Daniel Thwaites | Suffering heart 'attax'
I'm imagining that it's time for some kind of Consumer Affairs Commission geared towards politics and public policy. I'm thinking of the kind of place people can take a defective product so they can get some help in forcing the store to replace it.
Sometimes even an outright return might be appropriate, like if the pet parrot you ordered is delivered in a box - dead. It's been years, and I'm still hurt about that parrot.
But imagine there's a bunch of preachers walking around with the Prosperity Gospel, and you order their material and sign up for the five-year course. So you settle down to do the work, and you study the preaching and teachings. However, every time the blasted preacher keeps coming back to you for more.
All the while he's smiling and bawling, "Prrassssperity!" He's happy! But pretty soon you realise that the only one getting prosperous is the preacher. Plus, you discover that there are bills on top of bills you weren't expecting.
The final straw is when the prosperity preacher tells you that you must surrender de bully beef, for there is no place for bully beef in the new kingdom.
Anyhow, this Political Consumer Affairs Commission will have to sensitise the public about false advertising, deceptive pricing, and fake sales and discounts.
False advertising is the use of misleading or outright false information to ensnare the consumer. Sound familiar? Well, I have $18,000 for the first reader to recall something like that. Woieeee!
Deceptive pricing? That's when sellers, who are really scammers, use deceptive means to convince consumers they're getting a bargain when they really are not.
Then there's the fake sale. It is when a seller says that an item is discounted, but really it isn't. Don't understand? Here's an example. You were just told that the property tax rate was going down. So now have a look at your property tax bill and get back to me.
By the way, I'm serious about this Political Consumer Affairs Commission. Think about it! Jamaican general elections are likely to devolve into a competition between various pitches about how to spend the money in the Supplemental Consolidated Fund once known as the National Housing Trust.
I know it would have sounded like a fanciful exaggeration to suggest this a decade ago, but it won't strike you as completely far-fetched today. Mark that as a sign of something that would have also been thought impossible a decade ago: that Jamaican politicians could further degrade their credibility. Yet it's happening right now.
At the time of the Budget, an astute rum bar analyst had actually told me: "Watch the property tax thing ... . Audley delay it so that people won't notice till dem go to pay ... . Remember our people don't look too far ahead enuh, so dem not seeing de fist ... but dem gwine bawl when de box reach dem!" It's a little late, but the box is landing.
And people are now connecting the increase to the 1.5 promise, and they're not thrilled about it.
The prosperity gospel is running into some stubborn facts on the ground. Similarly, the otherwise seamless messaging of the administration broke down when the PM and his finance minister were contradicting each other about the real reason for the NHT drawdown after Audley buss and said it was to fund the 1.5.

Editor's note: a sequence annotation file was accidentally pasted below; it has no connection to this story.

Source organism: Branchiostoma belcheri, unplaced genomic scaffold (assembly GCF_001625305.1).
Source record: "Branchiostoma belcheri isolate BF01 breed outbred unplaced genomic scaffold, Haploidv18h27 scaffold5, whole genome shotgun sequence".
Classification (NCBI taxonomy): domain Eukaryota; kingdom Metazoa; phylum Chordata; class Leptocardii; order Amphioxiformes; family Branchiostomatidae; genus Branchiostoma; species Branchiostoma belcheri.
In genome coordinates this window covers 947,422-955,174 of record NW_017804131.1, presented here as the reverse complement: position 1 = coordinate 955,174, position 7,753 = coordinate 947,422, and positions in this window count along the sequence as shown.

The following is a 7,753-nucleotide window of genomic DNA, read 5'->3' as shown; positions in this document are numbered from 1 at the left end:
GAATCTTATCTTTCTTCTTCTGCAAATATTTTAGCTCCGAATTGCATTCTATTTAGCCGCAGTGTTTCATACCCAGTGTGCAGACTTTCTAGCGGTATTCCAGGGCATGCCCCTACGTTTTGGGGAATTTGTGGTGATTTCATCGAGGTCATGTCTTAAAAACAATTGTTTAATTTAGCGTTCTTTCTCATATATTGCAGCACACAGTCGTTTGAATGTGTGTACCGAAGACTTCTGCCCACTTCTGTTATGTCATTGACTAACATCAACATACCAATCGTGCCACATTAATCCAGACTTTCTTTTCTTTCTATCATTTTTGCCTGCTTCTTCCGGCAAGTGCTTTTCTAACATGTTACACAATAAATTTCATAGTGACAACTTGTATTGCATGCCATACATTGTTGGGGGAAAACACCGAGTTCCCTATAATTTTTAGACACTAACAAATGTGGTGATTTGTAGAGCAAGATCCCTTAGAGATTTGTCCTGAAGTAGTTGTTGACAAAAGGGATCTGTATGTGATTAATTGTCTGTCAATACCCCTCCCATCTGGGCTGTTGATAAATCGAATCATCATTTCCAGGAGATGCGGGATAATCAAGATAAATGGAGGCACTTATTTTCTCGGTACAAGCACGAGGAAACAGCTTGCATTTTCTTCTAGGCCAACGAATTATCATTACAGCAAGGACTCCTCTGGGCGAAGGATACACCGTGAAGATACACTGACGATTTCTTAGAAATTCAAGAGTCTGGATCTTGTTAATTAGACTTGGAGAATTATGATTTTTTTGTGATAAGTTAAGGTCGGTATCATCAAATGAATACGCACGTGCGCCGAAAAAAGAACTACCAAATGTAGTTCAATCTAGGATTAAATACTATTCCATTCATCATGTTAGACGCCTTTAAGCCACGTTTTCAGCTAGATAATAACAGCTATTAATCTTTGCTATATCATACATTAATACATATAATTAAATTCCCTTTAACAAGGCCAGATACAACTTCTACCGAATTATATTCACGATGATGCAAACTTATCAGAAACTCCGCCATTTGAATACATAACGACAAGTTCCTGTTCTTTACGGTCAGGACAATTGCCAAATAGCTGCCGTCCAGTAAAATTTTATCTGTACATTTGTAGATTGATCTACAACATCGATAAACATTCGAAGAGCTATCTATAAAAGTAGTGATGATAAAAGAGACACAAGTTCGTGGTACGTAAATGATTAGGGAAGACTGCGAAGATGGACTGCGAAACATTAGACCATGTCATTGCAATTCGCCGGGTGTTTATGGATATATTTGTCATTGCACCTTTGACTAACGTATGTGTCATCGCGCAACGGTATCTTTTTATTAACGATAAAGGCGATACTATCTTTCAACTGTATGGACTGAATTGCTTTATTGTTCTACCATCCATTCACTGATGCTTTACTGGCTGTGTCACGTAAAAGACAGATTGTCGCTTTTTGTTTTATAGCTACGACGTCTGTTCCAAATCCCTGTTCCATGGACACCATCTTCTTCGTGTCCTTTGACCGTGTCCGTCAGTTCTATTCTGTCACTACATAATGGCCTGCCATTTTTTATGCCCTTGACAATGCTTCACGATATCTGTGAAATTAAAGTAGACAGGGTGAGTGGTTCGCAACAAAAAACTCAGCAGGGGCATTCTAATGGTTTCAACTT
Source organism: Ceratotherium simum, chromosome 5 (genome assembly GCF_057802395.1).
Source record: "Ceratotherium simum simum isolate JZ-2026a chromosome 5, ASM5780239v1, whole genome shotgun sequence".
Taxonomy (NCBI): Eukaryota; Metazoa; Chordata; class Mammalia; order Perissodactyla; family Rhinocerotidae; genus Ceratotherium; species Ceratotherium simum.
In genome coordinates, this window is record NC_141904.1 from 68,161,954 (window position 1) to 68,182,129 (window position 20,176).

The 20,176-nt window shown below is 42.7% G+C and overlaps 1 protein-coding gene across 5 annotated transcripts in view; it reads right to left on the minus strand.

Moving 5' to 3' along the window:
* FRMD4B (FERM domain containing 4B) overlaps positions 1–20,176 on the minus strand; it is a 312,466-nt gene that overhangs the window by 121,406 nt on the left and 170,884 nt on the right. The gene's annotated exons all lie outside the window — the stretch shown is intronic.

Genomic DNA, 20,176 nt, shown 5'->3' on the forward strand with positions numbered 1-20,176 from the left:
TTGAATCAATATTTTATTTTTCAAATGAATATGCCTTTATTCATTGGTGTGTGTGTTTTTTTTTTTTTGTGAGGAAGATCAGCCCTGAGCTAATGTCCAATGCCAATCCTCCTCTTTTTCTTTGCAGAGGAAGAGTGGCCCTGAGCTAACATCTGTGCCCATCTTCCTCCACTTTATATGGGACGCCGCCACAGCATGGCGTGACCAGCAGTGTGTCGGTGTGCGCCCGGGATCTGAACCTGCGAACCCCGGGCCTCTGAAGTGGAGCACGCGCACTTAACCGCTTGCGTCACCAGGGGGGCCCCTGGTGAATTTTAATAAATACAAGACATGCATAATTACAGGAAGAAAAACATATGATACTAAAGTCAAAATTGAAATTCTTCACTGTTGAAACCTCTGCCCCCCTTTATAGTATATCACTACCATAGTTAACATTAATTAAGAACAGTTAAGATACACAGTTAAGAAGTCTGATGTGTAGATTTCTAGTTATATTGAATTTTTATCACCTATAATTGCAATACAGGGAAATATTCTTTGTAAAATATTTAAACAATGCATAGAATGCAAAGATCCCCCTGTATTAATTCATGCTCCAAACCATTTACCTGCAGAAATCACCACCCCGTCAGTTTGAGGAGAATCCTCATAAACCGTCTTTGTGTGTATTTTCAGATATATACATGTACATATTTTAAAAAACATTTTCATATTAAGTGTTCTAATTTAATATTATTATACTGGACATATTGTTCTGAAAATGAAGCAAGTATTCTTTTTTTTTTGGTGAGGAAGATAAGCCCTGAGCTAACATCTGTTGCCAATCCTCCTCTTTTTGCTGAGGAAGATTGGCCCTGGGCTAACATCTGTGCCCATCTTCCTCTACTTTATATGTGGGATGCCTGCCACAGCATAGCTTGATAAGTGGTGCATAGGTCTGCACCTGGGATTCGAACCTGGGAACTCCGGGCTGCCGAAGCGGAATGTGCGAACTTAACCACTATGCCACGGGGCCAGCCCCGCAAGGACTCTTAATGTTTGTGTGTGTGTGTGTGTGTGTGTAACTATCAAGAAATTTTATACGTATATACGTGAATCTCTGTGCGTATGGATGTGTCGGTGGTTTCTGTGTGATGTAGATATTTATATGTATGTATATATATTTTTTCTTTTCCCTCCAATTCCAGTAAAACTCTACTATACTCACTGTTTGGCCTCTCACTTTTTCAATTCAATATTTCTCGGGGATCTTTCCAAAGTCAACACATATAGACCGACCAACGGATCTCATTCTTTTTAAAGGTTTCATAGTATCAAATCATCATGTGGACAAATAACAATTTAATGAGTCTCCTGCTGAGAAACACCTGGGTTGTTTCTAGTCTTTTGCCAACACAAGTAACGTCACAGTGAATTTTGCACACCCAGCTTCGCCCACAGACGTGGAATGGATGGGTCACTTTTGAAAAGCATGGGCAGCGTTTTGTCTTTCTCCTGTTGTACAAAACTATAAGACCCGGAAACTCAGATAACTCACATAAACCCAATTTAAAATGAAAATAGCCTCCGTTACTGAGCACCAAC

I heard Fayval Williams speaking on her radio station, and she was careful to emphasise that the property-tax changes are designed to be non-regressive, meaning that the poor are to pay proportionately less than the wealthy. When, one wondered, did this phobia for taxing the poor arise, and how deep does it run, when so many of the other taxes were so starkly regressive?
So let's look at it from a different angle as well, because we've all been through the list of new taxes, most of which are regressive to the core. Where not highly regressive, they ran against sound public policy, like encouraging people to buy health insurance.
And yet the one causing most upset is the most 'progressive' of the lot. Does that not strike you as odd? What does that tell you about our society? Or about who understands and pays attention? And who has mouthpieces and lobbyists and associations to champion their interests?
When the JHTA and JMA fly up in outrage, the administration will listen. Not so, when through fuel and electricity taxes, the burdens were shifted downwards to the people who weren't paying income taxes previously, but who now will be paying more for everything they consume.
Again, I want to acknowledge the ironic and masterful arc of this whole train of events. In short order, over the course of the next few years, the Jamaican public will be told that since so few people actually pay income tax, it is no longer worth the cost of collecting. And so the supposed give-back will result in the terrible burden of income taxation being lifted off of the wealthiest taxpayers. You heard it here first, folks.
There was a better way of doing all this. In fact, as part of a structured system of reform, in which the transactional costs of buying and selling land would be reduced, a gradual increase in property taxes would make sense. Currently, we have a regime where property taxes are very low, but transactional costs very high, a combination that retards the growth of the property market, inhibits transactions, and fails to encourage real property to find it's most efficient uses. That is no bueno, and needs to be addressed urgently.
But this increase doesn't achieve any of that. This is just scraping every dollar out of the society to save political face. It is ketchy-shubby policy designed to wring dollars out of the people to hang on to the last wilting strand of credibility about the 1.5 election promise.
- Daniel Thwaites is an attorney-at-law. Email feedback to firstname.lastname@example.org.